New Campaigns


Client: Formica Corp., Cincinnati
Agency: Carmichael Lynch, Minneapolis
Creative Directors: Kerry Casey, Jud Smith
Art Director: Brian Kroening
Copywriter: Phil Calvit
Producer: Brenda Clemons
Photographer: Ron Crofoot
Formica, best known for its countertops, launches its first major consumer ad campaign for its laminate flooring with print work from Carmichael Lynch. The three ads mix gentle humor and straight-ahead product photography. One ad for bathroom flooring couples a photo of a garden fountain and the headline, “Imperfect aim,” to talk about product resiliency in an area of the house that’s difficult to discuss too graphically. Another, for basement flooring, can be a bit more overt, showing a steam iron with the headline, “Heavy things very seldom fall up.” An image of an overflowing dishwasher helps sell kitchen flooring in the third ad.
The ads, running in national lifestyle magazines, primarily target suburban homeowners looking to upgrade their homes’ interiors. Copy includes a toll-free number consumers can call for information and local dealer names. Those dealers can air a new 30-second TV spot locally. –Scott Hume

Client: American Electric Power, Columbus, Ohio
Agency: HMS Partners, Columbus
Executive Creative Director: Steve Fechtor
Art Director: Rocco Volpe
Copywriter: Mark Borcherding
Director: Leonardo Ricagni of Villain, Los Angeles
The recurring “AEP Guy” character, who popped up in unlikely places to offer energy information in this energy company’s past advertising, is gone. And while the tagline, “America’s energy partner,” continues, HMS Partners has moved to a more serious, business-targeted message.
“Rather than positioning AEP as a company just with ideas about power, the new advertising evolves to talking about powerful ideas,” said Steve Fechtor, HMS executive creative director. “Business does not run on new technology, new techniques or systems. Business runs on new ideas,” says a voiceover in one of two 30-second TV spots, which cast AEP as a business problem-solver. That shift in focus is important as deregulation not only allows consumers to choose energy providers, Fechtor said, but also moves energy companies into wider business roles.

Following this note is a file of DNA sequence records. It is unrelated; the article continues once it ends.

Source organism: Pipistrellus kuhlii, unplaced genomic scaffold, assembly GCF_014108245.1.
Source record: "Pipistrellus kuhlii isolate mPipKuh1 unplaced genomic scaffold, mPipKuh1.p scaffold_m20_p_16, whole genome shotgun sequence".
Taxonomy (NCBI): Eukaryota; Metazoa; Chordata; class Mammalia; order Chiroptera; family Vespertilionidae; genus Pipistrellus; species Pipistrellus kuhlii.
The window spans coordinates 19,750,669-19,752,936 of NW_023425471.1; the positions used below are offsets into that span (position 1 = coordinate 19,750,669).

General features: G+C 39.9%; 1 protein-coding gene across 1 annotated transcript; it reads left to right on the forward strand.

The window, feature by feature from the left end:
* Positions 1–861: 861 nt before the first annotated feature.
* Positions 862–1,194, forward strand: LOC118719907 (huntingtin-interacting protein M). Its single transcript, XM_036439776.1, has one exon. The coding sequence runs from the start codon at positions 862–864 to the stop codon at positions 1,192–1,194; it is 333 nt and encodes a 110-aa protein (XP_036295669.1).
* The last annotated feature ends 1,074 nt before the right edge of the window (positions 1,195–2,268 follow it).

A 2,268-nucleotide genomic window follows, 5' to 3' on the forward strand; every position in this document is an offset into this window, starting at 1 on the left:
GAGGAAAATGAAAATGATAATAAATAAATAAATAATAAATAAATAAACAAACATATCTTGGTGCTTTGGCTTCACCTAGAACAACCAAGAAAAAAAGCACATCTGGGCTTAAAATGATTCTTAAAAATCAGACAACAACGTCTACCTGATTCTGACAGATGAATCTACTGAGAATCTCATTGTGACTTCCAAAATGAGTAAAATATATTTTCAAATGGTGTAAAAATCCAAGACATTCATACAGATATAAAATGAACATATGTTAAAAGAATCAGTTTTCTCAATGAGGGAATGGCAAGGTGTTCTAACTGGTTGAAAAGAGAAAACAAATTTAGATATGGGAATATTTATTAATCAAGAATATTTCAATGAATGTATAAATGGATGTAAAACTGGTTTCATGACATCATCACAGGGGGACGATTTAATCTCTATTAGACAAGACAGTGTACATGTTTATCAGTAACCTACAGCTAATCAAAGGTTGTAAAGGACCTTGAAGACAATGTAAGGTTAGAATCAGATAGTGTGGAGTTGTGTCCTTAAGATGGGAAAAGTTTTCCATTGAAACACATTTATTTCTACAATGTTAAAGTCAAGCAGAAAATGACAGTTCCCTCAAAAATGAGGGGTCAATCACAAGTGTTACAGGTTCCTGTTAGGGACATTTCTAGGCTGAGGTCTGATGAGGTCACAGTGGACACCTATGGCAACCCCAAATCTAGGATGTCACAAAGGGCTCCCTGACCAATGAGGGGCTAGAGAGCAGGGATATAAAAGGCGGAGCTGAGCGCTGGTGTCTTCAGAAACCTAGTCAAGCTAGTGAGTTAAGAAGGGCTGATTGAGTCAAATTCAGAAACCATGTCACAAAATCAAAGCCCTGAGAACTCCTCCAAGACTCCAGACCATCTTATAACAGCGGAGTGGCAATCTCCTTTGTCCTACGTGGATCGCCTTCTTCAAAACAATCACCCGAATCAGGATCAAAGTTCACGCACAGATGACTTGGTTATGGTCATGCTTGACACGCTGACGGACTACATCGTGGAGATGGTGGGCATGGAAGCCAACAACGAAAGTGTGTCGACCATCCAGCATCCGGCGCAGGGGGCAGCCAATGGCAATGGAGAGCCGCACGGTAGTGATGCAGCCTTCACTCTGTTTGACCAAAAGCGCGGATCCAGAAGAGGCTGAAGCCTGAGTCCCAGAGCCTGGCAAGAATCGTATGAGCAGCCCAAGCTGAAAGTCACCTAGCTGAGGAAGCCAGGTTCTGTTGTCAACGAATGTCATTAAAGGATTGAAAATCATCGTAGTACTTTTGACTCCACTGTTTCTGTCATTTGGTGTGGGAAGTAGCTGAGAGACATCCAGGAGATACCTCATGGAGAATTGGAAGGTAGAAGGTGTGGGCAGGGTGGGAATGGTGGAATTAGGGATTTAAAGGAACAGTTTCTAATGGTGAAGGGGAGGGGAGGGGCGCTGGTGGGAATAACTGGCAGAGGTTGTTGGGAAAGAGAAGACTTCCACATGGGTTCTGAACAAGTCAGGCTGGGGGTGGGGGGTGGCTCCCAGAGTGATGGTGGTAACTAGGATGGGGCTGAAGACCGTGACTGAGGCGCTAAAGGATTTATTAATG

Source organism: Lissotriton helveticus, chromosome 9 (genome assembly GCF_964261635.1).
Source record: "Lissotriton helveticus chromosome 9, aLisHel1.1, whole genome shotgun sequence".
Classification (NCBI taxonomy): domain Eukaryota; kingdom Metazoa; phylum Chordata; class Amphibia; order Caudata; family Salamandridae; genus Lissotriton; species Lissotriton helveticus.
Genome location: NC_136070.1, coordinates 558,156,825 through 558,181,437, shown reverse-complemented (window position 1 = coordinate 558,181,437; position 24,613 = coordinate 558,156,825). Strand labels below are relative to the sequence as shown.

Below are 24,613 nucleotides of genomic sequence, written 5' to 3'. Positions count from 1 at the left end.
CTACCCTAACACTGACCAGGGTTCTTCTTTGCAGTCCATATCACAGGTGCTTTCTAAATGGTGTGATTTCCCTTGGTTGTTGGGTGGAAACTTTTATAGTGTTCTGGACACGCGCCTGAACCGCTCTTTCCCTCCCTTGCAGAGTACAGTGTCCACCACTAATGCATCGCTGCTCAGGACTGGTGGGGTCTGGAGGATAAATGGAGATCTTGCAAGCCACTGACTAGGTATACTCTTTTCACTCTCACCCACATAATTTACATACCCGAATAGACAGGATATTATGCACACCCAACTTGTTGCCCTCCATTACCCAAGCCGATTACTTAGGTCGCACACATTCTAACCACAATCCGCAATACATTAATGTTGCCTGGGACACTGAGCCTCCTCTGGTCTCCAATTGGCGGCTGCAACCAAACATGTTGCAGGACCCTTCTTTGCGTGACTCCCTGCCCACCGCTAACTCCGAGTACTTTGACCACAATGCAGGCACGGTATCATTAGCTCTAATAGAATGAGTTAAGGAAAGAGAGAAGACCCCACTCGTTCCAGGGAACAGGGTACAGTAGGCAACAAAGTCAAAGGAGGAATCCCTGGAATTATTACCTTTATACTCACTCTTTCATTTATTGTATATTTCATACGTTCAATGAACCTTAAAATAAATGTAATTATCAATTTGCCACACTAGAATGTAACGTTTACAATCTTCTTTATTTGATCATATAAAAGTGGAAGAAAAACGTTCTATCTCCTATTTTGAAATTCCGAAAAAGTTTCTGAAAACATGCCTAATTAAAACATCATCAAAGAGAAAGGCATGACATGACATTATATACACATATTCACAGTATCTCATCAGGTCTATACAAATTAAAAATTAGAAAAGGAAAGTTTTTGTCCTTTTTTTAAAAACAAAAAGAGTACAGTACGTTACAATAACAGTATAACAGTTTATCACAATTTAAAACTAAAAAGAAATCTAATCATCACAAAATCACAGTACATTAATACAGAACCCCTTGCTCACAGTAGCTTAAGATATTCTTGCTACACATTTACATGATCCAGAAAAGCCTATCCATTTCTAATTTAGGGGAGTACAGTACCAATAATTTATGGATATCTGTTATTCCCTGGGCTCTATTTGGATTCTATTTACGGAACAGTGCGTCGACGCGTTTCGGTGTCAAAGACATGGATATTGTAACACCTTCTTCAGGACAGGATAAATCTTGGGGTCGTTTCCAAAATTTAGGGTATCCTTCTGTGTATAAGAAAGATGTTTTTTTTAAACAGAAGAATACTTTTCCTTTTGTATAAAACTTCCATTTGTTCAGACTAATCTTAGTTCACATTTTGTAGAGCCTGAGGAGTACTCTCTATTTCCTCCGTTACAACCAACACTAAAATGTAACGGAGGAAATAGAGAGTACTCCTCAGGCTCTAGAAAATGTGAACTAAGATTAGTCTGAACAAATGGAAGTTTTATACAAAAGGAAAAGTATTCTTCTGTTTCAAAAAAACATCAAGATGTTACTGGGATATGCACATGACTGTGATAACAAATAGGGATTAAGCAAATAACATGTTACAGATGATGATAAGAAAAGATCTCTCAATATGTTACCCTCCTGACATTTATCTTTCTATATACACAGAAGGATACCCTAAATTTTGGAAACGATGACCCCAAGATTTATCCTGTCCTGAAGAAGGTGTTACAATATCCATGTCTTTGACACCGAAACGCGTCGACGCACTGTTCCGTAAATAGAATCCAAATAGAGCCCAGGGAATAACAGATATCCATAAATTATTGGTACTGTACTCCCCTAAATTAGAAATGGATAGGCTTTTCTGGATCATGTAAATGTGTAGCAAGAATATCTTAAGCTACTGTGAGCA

The TV and print campaign is running regionally in the seven states, primarily in the Midwest, where AEP operates. –Scott Hume

Client: Garden Escape Inc., Austin, Texas
Agency: Arian, Lowe & Travis, Chicago
Creative Director/Director: Mike Fornwald
Art Director: David Estoye
Copywriter: Shannon Lavin
Producer: Lee Lunardi
Production Co.: Crossroads, Chicago
Just as Amazon.com changed the bookselling business, Garden Escape hopes Garden.com, the Internet site it launched last year, will transform the gardening tools and supplies market.
To draw the increasing number of Internet-connected consumers to its online offering of 12,000 gardening products, the company this month broke a 15-second TV spot from Arian, Lowe & Travis in Chicago. In the spot, a bee flits from flower to flower in an enormous garden, prompting the voiceover question: “Is there such a thing as too much selection?” The spot, airing on the HGTV and A&E cable networks, closes with the Web site address.
Banner ads on other Internet sites coupled with traditional print ads complete the campaign. Former Better Homes and Gardens garden editor Doug Jimerson provides advice on the site and oversees Garden.com’s online magazine.
–Scott Hume